The fibreglass boatbuilding revolution has changed the leisure-boat industry beyond all recognition over the last 50 years, but what effect is a glut of old hulls having on the sale of new boats? And how do you dispose of an old fibreglass boat?
Fibreglass is tough, durable, and long lasting – a wonderful material for building boats. Many boats built in the 1960s and 70s are still with us but most eventually reach a point where the time, effort, or money to refit them just runs out. Unfortunately, many of the associated costs and labour requirements don't just go away, so illegally abandoning fibreglass vessels is not uncommon. However there are other solutions.
For more advice articles from boats.com, see: How to deal with fibreglass deck leaks or Boat valuations: how to price a boat for sale.
Donate your boat to charity
In the USA, most owners who can’t sell, turn first to boat donation programmes as there are tax breaks associated with donating an asset to charity. In the UK, Portsmouth-based company, Boatbreakers has set up a scheme to prevent boats that are still sellable from attracting inheritance tax. By signing over your boat to the scheme in your Will, your estate may benefit overall and any running costs will be taken out of the sale price. Boatbreakers sells the boat at zero per cent commission, then donates the profit to a charity of your choice. The charity Sail 4 Cancer has set up a similar scheme.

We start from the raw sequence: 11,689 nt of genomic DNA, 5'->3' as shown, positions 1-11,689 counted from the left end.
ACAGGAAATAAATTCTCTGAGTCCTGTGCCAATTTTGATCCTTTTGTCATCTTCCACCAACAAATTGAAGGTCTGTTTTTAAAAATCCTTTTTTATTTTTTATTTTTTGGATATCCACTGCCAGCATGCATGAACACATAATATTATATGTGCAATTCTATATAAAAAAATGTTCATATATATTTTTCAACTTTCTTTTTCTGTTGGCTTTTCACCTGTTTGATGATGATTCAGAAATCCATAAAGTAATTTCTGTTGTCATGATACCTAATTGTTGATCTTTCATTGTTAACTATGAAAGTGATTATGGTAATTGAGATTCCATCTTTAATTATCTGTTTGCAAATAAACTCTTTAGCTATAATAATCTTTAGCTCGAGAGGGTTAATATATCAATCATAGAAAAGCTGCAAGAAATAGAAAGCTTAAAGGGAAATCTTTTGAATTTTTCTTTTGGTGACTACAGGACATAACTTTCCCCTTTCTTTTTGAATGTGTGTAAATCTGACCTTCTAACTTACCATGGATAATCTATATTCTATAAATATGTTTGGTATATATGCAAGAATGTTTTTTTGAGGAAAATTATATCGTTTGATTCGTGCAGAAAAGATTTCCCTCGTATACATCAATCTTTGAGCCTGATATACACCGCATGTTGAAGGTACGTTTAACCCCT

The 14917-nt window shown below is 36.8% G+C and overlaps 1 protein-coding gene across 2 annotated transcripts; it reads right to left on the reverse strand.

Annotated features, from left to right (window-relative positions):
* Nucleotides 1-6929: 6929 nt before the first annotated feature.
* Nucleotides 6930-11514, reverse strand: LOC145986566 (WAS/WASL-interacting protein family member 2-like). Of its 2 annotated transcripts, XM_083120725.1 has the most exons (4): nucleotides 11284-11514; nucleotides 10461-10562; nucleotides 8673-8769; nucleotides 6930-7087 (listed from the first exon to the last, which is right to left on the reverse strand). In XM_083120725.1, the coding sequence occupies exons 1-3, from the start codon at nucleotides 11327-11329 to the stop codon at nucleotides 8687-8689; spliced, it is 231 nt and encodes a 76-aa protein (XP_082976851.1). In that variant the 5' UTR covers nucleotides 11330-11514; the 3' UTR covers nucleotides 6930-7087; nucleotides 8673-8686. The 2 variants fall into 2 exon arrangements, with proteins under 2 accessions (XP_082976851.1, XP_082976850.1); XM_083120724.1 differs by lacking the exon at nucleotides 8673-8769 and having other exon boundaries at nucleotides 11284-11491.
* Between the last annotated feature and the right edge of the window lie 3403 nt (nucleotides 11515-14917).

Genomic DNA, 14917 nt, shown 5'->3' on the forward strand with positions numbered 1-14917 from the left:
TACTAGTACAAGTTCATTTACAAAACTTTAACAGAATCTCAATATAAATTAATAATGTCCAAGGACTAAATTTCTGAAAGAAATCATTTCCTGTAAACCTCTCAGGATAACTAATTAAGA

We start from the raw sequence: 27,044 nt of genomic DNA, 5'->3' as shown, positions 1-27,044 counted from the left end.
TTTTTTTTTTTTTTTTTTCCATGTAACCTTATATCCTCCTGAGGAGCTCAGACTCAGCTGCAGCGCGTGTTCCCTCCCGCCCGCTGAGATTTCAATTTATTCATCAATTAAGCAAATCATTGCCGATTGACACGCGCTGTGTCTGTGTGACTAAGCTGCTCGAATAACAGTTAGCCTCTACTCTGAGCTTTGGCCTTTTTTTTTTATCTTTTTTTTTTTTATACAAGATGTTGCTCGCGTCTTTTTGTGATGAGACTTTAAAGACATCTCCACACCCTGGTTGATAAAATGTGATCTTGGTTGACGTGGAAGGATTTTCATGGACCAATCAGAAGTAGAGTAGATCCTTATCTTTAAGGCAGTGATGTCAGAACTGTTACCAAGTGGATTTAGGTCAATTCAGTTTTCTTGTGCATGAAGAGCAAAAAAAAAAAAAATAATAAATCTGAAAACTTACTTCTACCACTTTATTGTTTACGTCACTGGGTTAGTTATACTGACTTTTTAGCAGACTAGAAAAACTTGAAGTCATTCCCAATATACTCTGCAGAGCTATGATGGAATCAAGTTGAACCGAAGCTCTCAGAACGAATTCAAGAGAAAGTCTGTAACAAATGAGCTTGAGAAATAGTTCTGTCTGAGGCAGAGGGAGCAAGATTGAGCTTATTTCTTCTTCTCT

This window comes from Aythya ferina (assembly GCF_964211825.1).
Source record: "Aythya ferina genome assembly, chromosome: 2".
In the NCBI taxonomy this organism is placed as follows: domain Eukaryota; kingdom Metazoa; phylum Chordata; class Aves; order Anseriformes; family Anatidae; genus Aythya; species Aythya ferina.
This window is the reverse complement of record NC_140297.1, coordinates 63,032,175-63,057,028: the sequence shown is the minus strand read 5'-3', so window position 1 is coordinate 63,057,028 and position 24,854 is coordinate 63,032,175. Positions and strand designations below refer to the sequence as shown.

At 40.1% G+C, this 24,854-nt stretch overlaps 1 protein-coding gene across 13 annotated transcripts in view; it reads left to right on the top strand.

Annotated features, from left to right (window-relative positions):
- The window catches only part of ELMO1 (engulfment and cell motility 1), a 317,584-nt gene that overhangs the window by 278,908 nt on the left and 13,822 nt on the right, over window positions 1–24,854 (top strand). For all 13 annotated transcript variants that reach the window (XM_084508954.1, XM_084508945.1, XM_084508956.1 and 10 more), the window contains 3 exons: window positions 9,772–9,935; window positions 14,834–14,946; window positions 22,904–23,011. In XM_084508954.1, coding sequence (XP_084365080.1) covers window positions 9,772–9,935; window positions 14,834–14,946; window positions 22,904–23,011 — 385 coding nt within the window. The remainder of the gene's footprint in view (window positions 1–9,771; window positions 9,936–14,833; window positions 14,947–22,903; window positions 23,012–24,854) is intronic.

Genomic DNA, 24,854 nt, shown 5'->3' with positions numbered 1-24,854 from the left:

Of course, the obvious caveat is that in the case of a wreck or sunken boat, or even a very old or decrepit boat with no resale value, it will cost money to dispose of properly and is likely to be rejected from such a scheme.
Scrapping a fibreglass boat
So if you can't give the boat away, what happens to it? According to Stella Job, Knowledge Exchange Expert for the Materials Knowledge Transfer Network (KTN): "The European Composites Industry Association (EuCIA) states that GRP is recyclable and compliant with EU legislation, however at present facilities exist only in Germany to recycle, which is prohibitively expensive for UK scrap companies and not environmentally friendly due to the effect of transport. This leaves landfill as the only option." (See full article here).
So if you are able, contact your local Council and discuss where and how to take your boat for disposal. There are reports of dinghies costing £50 - £100 to dispose of – yachts are likely to cost more – but costs will vary. Again, businesses like Boatbreakers are on hand to help and the more sellable equipment and material there is on board the more likely you are to get away without paying for the boat's removal.
For marinas and boatyards unable to trace an abandoned boat's owner, boatbreakers also attempts to track them down.